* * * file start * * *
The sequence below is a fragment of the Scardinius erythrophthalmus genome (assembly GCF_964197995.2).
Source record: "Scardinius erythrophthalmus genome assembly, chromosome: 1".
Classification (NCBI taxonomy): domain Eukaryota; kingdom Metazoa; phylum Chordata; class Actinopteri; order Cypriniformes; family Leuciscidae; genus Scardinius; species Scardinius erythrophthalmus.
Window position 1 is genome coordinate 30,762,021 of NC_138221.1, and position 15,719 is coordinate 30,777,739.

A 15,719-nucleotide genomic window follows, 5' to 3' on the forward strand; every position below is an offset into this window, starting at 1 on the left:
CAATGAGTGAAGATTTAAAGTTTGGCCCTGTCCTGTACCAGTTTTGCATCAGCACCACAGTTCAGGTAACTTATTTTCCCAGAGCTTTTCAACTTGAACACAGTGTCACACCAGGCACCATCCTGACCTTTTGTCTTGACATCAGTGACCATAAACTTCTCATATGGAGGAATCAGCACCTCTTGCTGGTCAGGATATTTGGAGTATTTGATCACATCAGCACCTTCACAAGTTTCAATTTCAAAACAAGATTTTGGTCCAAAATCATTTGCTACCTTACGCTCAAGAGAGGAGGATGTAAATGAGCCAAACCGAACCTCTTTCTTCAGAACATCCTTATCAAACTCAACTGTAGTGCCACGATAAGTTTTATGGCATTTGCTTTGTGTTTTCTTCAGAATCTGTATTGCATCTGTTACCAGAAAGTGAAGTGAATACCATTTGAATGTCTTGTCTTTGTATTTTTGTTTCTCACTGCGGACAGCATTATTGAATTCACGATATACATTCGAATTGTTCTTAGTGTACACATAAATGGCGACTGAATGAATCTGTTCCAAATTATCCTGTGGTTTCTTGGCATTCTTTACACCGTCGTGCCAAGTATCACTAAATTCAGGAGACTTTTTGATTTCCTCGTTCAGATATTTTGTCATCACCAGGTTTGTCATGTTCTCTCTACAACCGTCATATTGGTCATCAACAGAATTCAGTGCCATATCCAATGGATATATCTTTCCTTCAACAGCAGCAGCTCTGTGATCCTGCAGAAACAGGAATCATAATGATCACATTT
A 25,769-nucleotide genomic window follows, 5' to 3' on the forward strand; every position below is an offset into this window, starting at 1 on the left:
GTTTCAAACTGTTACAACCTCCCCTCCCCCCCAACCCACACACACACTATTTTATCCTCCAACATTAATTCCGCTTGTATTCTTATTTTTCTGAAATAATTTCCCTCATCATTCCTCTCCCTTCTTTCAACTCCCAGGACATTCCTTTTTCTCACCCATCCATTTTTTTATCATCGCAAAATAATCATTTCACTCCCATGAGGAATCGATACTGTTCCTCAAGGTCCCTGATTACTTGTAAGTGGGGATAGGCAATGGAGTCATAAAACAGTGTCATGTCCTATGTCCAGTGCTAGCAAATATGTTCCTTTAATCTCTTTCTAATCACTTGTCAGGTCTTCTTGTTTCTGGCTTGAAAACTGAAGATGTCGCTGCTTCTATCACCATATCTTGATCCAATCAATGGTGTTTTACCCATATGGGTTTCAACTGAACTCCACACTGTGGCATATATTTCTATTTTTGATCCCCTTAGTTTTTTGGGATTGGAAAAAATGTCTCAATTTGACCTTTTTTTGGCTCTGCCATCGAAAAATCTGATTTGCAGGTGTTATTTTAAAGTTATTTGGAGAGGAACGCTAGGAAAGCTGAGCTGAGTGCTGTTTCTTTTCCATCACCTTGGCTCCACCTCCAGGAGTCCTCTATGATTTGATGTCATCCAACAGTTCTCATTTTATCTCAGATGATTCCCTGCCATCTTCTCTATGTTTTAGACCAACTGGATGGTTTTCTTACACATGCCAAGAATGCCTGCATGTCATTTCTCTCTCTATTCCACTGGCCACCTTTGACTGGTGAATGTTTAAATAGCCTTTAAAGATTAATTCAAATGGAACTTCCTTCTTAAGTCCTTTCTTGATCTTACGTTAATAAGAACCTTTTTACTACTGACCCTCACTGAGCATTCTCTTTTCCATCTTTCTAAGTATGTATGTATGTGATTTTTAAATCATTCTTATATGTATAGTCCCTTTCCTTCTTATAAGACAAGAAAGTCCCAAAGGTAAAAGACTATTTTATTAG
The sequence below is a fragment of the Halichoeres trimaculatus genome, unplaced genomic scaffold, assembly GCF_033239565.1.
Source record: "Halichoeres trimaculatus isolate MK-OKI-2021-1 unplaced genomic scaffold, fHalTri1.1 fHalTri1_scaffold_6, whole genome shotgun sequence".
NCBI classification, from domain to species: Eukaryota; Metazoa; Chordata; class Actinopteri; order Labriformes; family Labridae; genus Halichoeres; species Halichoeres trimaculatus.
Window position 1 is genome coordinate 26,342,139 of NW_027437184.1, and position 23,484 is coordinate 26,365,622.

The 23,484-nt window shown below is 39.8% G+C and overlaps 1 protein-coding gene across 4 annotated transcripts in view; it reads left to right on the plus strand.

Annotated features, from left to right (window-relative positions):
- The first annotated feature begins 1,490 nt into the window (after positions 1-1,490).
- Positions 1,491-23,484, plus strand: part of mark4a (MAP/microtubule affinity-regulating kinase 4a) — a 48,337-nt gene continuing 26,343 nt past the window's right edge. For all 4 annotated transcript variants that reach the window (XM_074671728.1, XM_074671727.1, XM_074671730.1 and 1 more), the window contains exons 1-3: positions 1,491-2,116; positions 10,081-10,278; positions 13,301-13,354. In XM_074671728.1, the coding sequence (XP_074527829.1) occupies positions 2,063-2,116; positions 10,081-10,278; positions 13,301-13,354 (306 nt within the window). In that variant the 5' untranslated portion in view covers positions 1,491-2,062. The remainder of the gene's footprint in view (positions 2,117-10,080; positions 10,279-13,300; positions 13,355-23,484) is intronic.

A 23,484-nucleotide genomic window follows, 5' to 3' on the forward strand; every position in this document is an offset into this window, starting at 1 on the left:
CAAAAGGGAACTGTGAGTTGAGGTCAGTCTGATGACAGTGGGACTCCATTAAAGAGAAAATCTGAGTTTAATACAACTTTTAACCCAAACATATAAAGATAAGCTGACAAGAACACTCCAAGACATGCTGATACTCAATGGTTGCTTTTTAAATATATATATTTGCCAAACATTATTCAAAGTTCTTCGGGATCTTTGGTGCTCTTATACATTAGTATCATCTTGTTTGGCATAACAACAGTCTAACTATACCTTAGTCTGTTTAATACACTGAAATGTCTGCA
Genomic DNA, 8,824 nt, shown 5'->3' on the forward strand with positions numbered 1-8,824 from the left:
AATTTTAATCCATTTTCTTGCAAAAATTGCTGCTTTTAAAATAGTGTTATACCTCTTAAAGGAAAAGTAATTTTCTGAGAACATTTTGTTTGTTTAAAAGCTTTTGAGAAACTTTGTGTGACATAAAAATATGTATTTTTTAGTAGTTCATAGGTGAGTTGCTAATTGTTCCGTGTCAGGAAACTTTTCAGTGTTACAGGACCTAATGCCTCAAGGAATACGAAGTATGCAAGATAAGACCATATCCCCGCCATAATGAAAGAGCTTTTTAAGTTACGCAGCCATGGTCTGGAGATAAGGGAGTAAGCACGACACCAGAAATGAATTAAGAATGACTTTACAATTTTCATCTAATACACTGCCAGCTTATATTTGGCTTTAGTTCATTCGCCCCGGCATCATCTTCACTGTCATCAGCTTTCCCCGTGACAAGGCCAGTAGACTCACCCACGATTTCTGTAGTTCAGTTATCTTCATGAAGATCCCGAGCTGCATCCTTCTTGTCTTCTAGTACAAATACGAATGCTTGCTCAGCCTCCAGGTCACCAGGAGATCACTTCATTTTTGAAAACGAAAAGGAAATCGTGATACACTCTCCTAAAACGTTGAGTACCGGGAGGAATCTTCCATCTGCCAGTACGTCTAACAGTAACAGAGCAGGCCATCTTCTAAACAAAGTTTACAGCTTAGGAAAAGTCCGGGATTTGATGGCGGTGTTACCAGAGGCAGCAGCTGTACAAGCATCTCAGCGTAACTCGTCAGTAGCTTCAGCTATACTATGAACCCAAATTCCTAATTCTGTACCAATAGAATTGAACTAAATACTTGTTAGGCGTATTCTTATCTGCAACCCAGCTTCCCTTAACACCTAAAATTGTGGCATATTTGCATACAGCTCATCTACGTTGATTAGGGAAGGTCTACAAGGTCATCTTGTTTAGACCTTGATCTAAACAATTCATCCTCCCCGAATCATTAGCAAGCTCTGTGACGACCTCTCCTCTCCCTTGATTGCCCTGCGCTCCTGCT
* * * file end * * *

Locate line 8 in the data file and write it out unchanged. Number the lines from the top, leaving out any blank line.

GTTTCAAACTGTTACAACCTCCCCTCCCCCCCAACCCACACACACACTATTTTATCCTCCAACATTAATTCCGCTTGTATTCTTATTTTTCTGAAATAATTTCCCTCATCATTCCTCTCCCTTCTTTCAACTCCCAGGACATTCCTTTTTCTCACCCATCCATTTTTTTATCATCGCAAAATAATCATTTCACTCCCATGAGGAATCGATACTGTTCCTCAAGGTCCCTGATTACTTGTAAGTGGGGATAGGCAATGGAGTCATAAAACAGTGTCATGTCCTATGTCCAGTGCTAGCAAATATGTTCCTTTAATCTCTTTCTAATCACTTGTCAGGTCTTCTTGTTTCTGGCTTGAAAACTGAAGATGTCGCTGCTTCTATCACCATATCTTGATCCAATCAATGGTGTTTTACCCATATGGGTTTCAACTGAACTCCACACTGTGGCATATATTTCTATTTTTGATCCCCTTAGTTTTTTGGGATTGGAAAAAATGTCTCAATTTGACCTTTTTTTGGCTCTGCCATCGAAAAATCTGATTTGCAGGTGTTATTTTAAAGTTATTTGGAGAGGAACGCTAGGAAAGCTGAGCTGAGTGCTGTTTCTTTTCCATCACCTTGGCTCCACCTCCAGGAGTCCTCTATGATTTGATGTCATCCAACAGTTCTCATTTTATCTCAGATGATTCCCTGCCATCTTCTCTATGTTTTAGACCAACTGGATGGTTTTCTTACACATGCCAAGAATGCCTGCATGTCATTTCTCTCTCTATTCCACTGGCCACCTTTGACTGGTGAATGTTTAAATAGCCTTTAAAGATTAATTCAAATGGAACTTCCTTCTTAAGTCCTTTCTTGATCTTACGTTAATAAGAACCTTTTTACTACTGACCCTCACTGAGCATTCTCTTTTCCATCTTTCTAAGTATGTATGTATGTGATTTTTAAATCATTCTTATATGTATAGTCCCTTTCCTTCTTATAAGACAAGAAAGTCCCAAAGGTAAAAGACTATTTTATTAG